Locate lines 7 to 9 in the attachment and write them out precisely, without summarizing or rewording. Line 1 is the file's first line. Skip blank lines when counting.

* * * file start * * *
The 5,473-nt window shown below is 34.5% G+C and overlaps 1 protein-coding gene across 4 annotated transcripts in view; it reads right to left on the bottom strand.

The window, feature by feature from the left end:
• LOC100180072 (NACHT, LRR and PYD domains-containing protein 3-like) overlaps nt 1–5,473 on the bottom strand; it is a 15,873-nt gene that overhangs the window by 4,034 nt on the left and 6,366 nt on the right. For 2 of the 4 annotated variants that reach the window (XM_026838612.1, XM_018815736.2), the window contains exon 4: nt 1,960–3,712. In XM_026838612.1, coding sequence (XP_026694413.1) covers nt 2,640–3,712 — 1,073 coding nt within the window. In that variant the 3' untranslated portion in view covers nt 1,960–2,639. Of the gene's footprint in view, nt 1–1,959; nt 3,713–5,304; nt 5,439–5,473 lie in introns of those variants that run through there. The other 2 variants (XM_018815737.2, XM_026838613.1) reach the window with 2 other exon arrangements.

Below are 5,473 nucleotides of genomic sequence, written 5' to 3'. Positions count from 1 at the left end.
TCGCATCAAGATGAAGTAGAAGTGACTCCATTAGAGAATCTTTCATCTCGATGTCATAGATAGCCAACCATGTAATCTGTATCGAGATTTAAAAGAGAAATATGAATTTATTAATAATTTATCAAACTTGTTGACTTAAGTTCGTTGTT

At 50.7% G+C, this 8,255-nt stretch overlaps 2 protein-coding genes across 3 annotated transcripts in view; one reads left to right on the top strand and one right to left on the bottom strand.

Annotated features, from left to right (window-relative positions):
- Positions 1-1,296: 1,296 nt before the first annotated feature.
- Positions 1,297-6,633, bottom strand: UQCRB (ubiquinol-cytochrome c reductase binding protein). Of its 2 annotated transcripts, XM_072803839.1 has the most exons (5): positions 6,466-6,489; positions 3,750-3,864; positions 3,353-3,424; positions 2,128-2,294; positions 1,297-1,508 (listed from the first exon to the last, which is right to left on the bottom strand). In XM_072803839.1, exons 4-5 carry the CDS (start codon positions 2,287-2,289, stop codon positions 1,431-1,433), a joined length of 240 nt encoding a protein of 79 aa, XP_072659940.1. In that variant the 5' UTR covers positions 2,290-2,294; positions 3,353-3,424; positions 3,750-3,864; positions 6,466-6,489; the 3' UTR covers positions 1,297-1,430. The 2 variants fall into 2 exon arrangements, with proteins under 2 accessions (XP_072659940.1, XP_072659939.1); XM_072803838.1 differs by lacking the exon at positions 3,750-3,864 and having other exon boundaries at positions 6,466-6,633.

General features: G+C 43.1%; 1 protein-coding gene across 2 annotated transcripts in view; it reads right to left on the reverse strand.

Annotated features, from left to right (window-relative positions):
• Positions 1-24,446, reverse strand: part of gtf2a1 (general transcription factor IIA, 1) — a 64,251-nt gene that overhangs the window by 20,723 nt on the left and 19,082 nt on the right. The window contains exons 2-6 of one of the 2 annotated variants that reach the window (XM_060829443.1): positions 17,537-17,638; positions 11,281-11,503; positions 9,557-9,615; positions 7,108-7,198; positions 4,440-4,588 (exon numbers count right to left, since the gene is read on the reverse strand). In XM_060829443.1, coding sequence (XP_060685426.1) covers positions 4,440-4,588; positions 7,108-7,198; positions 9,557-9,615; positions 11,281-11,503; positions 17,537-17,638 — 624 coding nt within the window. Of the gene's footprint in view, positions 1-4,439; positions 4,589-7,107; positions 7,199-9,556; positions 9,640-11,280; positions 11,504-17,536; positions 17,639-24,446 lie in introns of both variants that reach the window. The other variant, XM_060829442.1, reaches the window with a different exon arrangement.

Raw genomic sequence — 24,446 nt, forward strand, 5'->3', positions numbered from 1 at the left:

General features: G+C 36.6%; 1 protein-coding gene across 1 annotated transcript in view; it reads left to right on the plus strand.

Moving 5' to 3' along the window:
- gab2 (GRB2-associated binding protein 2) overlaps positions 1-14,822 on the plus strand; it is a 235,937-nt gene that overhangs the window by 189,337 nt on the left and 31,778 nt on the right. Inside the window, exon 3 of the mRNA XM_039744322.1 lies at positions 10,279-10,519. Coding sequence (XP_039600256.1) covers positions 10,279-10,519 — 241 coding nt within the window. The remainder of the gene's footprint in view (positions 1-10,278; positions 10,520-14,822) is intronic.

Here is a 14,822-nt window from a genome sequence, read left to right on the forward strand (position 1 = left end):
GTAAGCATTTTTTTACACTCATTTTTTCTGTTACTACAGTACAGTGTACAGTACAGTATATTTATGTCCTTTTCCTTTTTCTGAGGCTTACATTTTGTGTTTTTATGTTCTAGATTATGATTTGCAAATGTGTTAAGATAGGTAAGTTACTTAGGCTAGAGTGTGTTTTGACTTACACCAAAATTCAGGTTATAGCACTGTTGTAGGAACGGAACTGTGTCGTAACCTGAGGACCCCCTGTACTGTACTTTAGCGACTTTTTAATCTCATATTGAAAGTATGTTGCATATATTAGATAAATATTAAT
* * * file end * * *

Annotated features, from left to right (window-relative positions):
- Positions 1-1,296: 1,296 nt before the first annotated feature.
- Positions 1,297-6,633, bottom strand: UQCRB (ubiquinol-cytochrome c reductase binding protein). Of its 2 annotated transcripts, XM_072803839.1 has the most exons (5): positions 6,466-6,489; positions 3,750-3,864; positions 3,353-3,424; positions 2,128-2,294; positions 1,297-1,508 (listed from the first exon to the last, which is right to left on the bottom strand). In XM_072803839.1, exons 4-5 carry the CDS (start codon positions 2,287-2,289, stop codon positions 1,431-1,433), a joined length of 240 nt encoding a protein of 79 aa, XP_072659940.1. In that variant the 5' UTR covers positions 2,290-2,294; positions 3,353-3,424; positions 3,750-3,864; positions 6,466-6,489; the 3' UTR covers positions 1,297-1,430. The 2 variants fall into 2 exon arrangements, with proteins under 2 accessions (XP_072659940.1, XP_072659939.1); XM_072803838.1 differs by lacking the exon at positions 3,750-3,864 and having other exon boundaries at positions 6,466-6,633.